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This semester’s faculty book spotlight features Professor Arie Dubnov, co-editor of Partitions: A Transnational History of Twentieth-Century Territorial Separatism (Stanford University Press, 2019). Dubnov was interviewed by Alyssa Bivins, who is currently a 2nd year PhD student in the History Department at the George Washington University.Photo of the cover of Partitions

Q: What inspired you to begin this book project? 

Laura Robson and I both participated in a decolonization seminar through the Library of Congress. This seminar lasted ten years and pushed participants to think in broader comparative terms about processes of imperial disintegration during the twentieth century. Partition was one of the themes that emerged from such a study of decolonization, especially once we traced it across territories and periods. The idea for the project was planted in the seminar, as well as the tools to explore the connections among its many iterations. It inspired us to move beyond the nationalist frameworks to begin to question the conventional narratives that read partition as a natural or inevitable phenomenon.

The more we studied the history of partition, the more we became convinced that the very idea that a physical division of territory along ethno-religious lines into separate nation-states is a relatively recent phenomenon in historical terms. We also ended up this study convinced that the attempts to promote partition as a successful political "solution" to ethnic conflict were based on a rather poor reading of history. 

Q: This comprehensive transnational project brought together an impressive assembly of scholars to focus on three key instances of partition in British colonial history: Ireland, India, and Palestine. What was the process of bringing these scholars together? 

A: I am a firm believer in the importance of using more global and international approaches to history, that would complement (but not substitute) local expertise and the fine-grain knowledge that characterizes area studies. The book needed to be a collected volume rather than a traditional monograph partly because of the sheer linguistic limitations and the number of archives that had to be examined, in four corners of the globe. It is really too much for a single scholar to do properly. I was fortunate to have colleagues who were willing to think transnational and join me and my co-editor in this project! 

The initial idea was to bring the two or three top scholars on each area, put them in a room, and then see what happens. Soon enough, we realized we wanted more. We approached researchers who were not only experts with one foot firmly in their area of expertise, but also people who were willing to dirty their hands and take a risk of exploring the transnational experience. In other words, we chose scholars who were willing to move outside their comfort zone. Unlike comparative studies, which places partitioned areas side-by-side to do a compare-and-contrast exercise, the book examines the connections between these partitioned spaces, the ways in which political ideas and practices percolate into different areas. 

Q: In addition to bringing these scholars together, and editing the work with Professor Robson, you also wrote a chapter for the book about an architect of two of the partitions! As a fellow historian, I feel compelled to ask: how did your training as a historian and your work in the archives inspire this current work? Did you have any "aha" moments?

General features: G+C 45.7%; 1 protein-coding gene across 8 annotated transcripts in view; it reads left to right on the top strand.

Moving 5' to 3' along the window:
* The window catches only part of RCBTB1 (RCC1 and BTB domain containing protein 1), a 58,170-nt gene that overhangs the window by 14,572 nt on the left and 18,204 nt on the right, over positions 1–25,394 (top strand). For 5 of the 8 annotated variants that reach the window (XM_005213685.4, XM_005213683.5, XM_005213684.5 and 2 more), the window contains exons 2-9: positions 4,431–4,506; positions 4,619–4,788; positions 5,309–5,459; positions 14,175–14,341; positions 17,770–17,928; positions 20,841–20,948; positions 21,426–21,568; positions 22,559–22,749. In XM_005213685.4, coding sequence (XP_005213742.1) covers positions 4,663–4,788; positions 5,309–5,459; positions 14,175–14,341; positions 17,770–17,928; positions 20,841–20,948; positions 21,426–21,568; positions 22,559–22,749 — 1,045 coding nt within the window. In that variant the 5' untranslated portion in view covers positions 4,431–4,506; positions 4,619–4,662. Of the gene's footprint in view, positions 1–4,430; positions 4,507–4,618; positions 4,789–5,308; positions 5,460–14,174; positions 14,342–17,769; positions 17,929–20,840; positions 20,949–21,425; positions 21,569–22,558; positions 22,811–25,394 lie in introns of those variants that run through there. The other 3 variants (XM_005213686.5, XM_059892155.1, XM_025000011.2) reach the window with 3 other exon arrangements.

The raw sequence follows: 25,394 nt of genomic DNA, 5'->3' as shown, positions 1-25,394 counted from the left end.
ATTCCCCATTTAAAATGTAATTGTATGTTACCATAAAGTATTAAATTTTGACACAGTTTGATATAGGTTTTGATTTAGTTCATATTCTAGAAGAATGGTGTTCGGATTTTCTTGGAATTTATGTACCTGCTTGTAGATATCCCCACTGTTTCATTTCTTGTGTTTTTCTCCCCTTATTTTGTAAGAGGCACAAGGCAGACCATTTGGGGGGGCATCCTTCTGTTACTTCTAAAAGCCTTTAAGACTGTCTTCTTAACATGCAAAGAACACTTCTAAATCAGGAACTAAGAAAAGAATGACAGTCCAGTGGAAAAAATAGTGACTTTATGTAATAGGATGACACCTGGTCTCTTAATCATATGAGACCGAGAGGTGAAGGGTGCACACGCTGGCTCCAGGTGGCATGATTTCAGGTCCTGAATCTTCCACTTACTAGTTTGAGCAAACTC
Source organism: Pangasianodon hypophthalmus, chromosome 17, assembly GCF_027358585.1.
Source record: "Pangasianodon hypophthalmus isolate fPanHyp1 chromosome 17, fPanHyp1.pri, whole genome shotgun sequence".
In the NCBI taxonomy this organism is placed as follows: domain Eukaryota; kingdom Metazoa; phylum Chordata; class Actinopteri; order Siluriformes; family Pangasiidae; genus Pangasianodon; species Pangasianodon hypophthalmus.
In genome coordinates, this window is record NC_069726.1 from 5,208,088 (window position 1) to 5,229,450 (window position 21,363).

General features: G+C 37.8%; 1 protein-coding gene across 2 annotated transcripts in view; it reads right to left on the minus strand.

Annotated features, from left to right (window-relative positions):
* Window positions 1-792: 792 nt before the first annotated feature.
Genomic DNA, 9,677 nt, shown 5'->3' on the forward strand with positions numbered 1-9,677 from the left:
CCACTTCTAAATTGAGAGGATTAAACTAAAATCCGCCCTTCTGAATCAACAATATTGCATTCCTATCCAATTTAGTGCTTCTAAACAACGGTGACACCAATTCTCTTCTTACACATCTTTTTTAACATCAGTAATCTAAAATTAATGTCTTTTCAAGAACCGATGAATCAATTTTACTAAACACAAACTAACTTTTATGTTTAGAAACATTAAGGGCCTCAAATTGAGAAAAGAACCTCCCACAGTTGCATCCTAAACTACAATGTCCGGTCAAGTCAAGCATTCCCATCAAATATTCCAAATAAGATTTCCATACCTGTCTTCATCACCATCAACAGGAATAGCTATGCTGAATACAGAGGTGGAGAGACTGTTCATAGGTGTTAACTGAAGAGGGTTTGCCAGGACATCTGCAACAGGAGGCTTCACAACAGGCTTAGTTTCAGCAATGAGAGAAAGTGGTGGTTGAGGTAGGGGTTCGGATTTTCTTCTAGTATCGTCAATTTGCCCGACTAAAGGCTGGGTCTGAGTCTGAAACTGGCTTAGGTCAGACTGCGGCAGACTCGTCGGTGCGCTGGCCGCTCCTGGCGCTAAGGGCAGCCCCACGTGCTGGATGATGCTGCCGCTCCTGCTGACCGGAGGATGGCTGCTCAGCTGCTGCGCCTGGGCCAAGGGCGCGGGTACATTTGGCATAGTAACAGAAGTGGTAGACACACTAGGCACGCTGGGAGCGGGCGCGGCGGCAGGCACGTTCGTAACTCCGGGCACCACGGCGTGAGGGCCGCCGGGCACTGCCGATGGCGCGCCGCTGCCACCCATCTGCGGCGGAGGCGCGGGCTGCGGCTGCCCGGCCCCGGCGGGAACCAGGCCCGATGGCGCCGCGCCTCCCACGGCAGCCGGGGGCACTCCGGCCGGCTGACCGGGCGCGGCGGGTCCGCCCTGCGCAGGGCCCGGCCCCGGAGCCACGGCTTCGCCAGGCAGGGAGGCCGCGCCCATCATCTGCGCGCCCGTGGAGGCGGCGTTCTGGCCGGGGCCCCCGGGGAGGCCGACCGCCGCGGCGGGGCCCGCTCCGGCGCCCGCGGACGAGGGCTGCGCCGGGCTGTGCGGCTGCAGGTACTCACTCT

A: For me, the project was not born from a single moment, but through the historical character of Reginald Coupeland. Coupland was a prolific historian, serving as Beit Professor of Colonial History at Oxford from 1920 until 1948. Educated at Britain's most prestigious schools and holding a fellowship at All Souls College, Oxford University's most elitist hub, he was a prototypical member of the Empire’s educated elite, close to policymakers and advisors. 

Early on, I realized that the name of the same individual kept reappearing in all three cases of partition! During the 1920s, he was very close to Lionel Curtis and other people who had planned the Irish partition. Next, in 1937, he was appointed a member of Lord Peel's Royal Commission on Palestine, which ended up proposing partition. Later he reappeared in India as a member of Sir Stafford Cripps' 1942 Mission to India and an author of several length reports on the future of the Raj, which resembled in structure and contents to the Peel Commission's Report. Seeing him involved in all three cases, even as a supporting actor, constituted a kind of first "aha" moment. Here’s a fellow whose fingerprints kept popping up. I called him, in a mix of fondness and mockery, my imperial Waldo. 

I thought that my life would be simple and that partition would be explained once I followed Coupland’s itineraries. Then, the second interesting revelation came. In fact, I realized, Coupland was not simply recommending the same partition solution each time. It was not simply a "copy-paste" technique. In particular, in India, he believed that a partition like Palestine's would have been unworkable and even catastrophic. That was a second "aha" moment. I realized that, by 1947, partition was an idea that had already taken on a life of its own. Ultimately, it led me to think about partition as a "traveling theory" that existed independently of any one place or thinker. This very notion of a "traveling theory," as the book mentions, came from Edward Said. We used it as the organizational structure for the sections of our book. The fact partition has a definite date of birth does not mean it remained dependent on a specific starting point. A political theory like this is always a work in progress. In new historical and political circumstances, the abstract theory must be "transplanted" and "translated"—metaphorically and literally. 

Q: Do you think the creation of these partitioned spaces was unique to the British Empire and the cases you covered?

A: First, to be clear, partition is a very particular thing that should be defined historically and analytically. When we first think about partition, most of us imagine a line that is drawn on a map. That is one essential element, of course. But border-making and partition are not synonymous.